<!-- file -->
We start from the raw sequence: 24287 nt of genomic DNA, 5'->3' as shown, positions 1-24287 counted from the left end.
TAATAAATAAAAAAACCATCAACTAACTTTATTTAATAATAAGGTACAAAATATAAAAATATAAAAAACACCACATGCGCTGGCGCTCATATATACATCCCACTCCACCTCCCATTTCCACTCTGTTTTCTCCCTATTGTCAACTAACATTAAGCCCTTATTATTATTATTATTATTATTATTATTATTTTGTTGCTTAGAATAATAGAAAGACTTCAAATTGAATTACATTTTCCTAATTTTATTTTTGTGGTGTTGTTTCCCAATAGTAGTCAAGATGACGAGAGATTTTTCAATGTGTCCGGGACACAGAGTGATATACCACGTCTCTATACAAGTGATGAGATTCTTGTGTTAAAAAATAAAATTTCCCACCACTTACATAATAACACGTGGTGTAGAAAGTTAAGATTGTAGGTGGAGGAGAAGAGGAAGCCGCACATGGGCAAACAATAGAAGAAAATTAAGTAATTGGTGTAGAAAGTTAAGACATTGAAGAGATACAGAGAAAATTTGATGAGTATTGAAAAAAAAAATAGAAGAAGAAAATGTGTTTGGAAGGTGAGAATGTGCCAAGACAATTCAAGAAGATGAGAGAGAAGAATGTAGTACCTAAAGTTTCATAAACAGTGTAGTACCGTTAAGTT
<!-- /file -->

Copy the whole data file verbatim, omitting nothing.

We start from the raw sequence: 24287 nt of genomic DNA, 5'->3' as shown, positions 1-24287 counted from the left end.
TAATAAATAAAAAAACCATCAACTAACTTTATTTAATAATAAGGTACAAAATATAAAAATATAAAAAACACCACATGCGCTGGCGCTCATATATACATCCCACTCCACCTCCCATTTCCACTCTGTTTTCTCCCTATTGTCAACTAACATTAAGCCCTTATTATTATTATTATTATTATTATTATTATTTTGTTGCTTAGAATAATAGAAAGACTTCAAATTGAATTACATTTTCCTAATTTTATTTTTGTGGTGTTGTTTCCCAATAGTAGTCAAGATGACGAGAGATTTTTCAATGTGTCCGGGACACAGAGTGATATACCACGTCTCTATACAAGTGATGAGATTCTTGTGTTAAAAAATAAAATTTCCCACCACTTACATAATAACACGTGGTGTAGAAAGTTAAGATTGTAGGTGGAGGAGAAGAGGAAGCCGCACATGGGCAAACAATAGAAGAAAATTAAGTAATTGGTGTAGAAAGTTAAGACATTGAAGAGATACAGAGAAAATTTGATGAGTATTGAAAAAAAAAATAGAAGAAGAAAATGTGTTTGGAAGGTGAGAATGTGCCAAGACAATTCAAGAAGATGAGAGAGAAGAATGTAGTACCTAAAGTTTCATAAACAGTGTAGTACCGTTAAGTT